In a number of decisions by this court, awards of punitive damages have been upheld, but in those cases the evidence disclosed the existence of aggravating circumstances. Our latest decision in which an award of punitive damages was upheld is Denton v. Arnstein, 197 Or 28, 250 P2d 407. In that case the evidence disclosed that defendant had wilfully and deliberately run his automobile into the rear end of the car being driven by plaintiff, causing plaintiff to suffer personal *393 injuries. Immediately following the collision, defendant was arrogant and belligerent.

In McCarthy v. General Electric Co., 151 Or 519, 49 P2d 993, 100 ALR 1370, we upheld an award of $1,500 punitive damages. We said: "If the evidence offered on behalf of the plaintiff is to be given full faith and credit, it seems clear that there was a wilful and wanton disregard of the property rights of the plaintiff." (Italics added.)

In Pelton v. General Motors Acceptance Corporation, 139 Or 198, 7 P2d 263, 9 P2d 128, the record showed that repossession of the automobile was accomplished in the middle of the night, several hours after plaintiff had placed his contract in good standing. There were a number of most aggravating circumstances in the case that fully justified the award of punitive damages.

In Kingsley v. United Rys. Co., 66 Or 50, 57, 133 P 785, this court said:

"It is the law that in action ex delicto the jury may, if they are satisfied from the testimony, award what are known in the law as exemplary or punitive damages. To justify such damages, the jury must be satisfied from the testimony that the injury done was malicious or wilful and wanton in its character or committed with a bad motive or so recklessly as to imply a disregard of social obligations."

In Martin v. Cambas, 134 Or 257, 261, 293 P 601, we denied an award of punitive damages in a case involving false imprisonment. The court said:

"* * * It is essential in order to warrant a recovery of exemplary damages that there be present in the circumstances some element of malice, fraud or gross negligence; otherwise, the measure of damages is such an amount as will constitute a *394 just and reasonable compensation for the loss sustained, and nothing more: 17 C.J. 974, § 271."

Also see Gill v. Selling, 125 Or 587, 267 P 812, 126 Or 584, 270 P 411, 58 ALR 1556.

8. We are of the opinion that the evidence in this case is insufficient to justify an award of punitive damages against defendants. Defendants were rightfully concerned with plaintiff's failure to keep up his payments on the indebtedness. Plaintiff's default was serious. Commencing October 15, 1949, plaintiff was required to pay $780.73 per month. To May, 1950, his total payments aggregated $1,100 only. Defendants frequently discussed the matter with plaintiff. Quite understandably, they were worried because of their own continuing liability to the bank. They mistakenly thought that they had a right to possession of the truck and trailer for their own protection, and that plaintiff should not make use thereof until he had brought his payments up to date. With that end in view, they had requested plaintiff to park the equipment at their logging camp site. They did not forcibly repossess the property. After discovering the fact that his employe had left the equipment with defendants at their request, plaintiff made no real attempt to secure its return. The letter written by his attorney on June 12, 1950 constituted a threat of criminal prosecution rather than a demand for the return of the property. The record supports the conclusion that plaintiff did not really want the equipment returned. Had he wanted the equipment rather than the money, he would have proceeded in replevin. Taking the evidence as a whole, it is clear that defendants' acts were prompted by a misunderstanding by them of their legal rights. The record will not support a *395 conclusion that they were in any manner actuated by a spirit of malice, nor that they were guilty of any fraud. Their actions, though perhaps negligent, did not constitute gross negligence nor wilful and wanton conduct within the meaning of the law.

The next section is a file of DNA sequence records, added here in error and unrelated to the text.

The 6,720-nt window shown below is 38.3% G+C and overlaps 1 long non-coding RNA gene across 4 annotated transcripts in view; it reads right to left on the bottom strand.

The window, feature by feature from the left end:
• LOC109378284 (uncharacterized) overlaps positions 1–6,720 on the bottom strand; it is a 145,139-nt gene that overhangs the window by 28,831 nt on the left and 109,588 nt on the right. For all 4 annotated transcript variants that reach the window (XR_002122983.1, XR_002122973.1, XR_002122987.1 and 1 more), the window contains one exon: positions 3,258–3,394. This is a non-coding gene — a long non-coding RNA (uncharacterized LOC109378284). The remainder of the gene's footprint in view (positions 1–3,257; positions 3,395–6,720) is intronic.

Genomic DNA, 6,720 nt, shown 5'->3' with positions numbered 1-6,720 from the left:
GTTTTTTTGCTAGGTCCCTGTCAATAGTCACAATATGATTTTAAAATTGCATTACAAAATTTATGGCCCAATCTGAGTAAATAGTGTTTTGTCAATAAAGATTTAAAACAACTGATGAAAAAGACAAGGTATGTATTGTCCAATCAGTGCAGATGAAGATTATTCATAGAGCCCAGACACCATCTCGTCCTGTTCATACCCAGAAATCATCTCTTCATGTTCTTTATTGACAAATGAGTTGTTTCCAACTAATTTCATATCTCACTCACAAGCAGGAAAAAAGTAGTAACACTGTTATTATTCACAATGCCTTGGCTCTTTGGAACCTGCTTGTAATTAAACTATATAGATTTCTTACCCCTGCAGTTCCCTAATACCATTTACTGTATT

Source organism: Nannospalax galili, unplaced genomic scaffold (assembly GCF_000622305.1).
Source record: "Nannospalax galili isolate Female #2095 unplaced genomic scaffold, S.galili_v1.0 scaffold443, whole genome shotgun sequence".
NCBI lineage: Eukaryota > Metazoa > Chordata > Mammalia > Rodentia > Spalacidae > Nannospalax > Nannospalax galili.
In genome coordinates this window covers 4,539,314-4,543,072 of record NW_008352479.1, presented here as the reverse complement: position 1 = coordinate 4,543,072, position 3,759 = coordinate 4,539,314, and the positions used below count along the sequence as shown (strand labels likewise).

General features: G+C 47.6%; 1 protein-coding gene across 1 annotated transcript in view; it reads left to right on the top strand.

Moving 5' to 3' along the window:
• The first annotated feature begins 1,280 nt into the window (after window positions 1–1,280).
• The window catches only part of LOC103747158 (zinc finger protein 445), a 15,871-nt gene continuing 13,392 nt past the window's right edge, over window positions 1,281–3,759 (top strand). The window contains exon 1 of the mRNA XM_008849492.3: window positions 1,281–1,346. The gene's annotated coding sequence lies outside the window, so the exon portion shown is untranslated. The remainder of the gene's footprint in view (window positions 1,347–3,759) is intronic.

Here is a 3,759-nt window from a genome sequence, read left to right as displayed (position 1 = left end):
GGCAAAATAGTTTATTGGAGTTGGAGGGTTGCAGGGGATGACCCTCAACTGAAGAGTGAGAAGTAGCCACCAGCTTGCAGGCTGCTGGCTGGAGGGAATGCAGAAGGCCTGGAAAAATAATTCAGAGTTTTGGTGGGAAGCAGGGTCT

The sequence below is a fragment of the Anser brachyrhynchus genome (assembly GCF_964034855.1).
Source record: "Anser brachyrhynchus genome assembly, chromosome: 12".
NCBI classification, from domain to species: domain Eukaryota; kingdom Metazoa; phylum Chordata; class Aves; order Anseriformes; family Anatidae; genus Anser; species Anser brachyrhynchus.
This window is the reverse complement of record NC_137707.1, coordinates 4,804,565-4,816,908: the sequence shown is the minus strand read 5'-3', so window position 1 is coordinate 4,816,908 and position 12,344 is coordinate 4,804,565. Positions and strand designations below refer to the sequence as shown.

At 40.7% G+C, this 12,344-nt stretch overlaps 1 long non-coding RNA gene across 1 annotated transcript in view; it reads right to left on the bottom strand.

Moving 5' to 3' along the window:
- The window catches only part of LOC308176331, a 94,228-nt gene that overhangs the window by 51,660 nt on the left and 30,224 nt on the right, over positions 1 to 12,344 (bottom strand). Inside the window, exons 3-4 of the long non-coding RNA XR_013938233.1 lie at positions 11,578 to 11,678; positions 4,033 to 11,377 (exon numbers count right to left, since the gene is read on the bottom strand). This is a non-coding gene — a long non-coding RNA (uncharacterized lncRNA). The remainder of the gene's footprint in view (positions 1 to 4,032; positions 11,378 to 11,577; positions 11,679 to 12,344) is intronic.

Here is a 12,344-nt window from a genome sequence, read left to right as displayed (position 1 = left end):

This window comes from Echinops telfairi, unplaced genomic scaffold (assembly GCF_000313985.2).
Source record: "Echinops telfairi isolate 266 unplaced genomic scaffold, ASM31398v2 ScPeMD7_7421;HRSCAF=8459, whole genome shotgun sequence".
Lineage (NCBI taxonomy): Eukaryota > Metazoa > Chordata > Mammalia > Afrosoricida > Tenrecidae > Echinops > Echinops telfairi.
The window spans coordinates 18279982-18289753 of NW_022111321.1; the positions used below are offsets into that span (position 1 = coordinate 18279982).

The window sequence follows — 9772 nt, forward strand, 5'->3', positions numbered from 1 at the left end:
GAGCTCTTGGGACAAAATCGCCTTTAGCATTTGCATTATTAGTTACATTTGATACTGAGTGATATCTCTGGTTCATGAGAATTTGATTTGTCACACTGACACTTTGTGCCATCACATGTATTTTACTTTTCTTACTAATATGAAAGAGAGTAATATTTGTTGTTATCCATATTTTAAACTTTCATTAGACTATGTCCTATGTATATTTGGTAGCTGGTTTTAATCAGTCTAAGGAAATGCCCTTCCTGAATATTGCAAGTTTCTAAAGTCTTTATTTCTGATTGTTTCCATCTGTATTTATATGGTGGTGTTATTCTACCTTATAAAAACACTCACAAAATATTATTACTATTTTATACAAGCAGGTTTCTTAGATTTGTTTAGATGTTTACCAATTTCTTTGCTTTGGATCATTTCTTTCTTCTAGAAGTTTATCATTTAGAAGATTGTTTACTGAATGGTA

The judgment of the circuit court will be corrected by eliminating therefrom all that part relating to punitive damages. The judgment in favor of plaintiff for the sum of $8,500 as compensatory damages will be affirmed.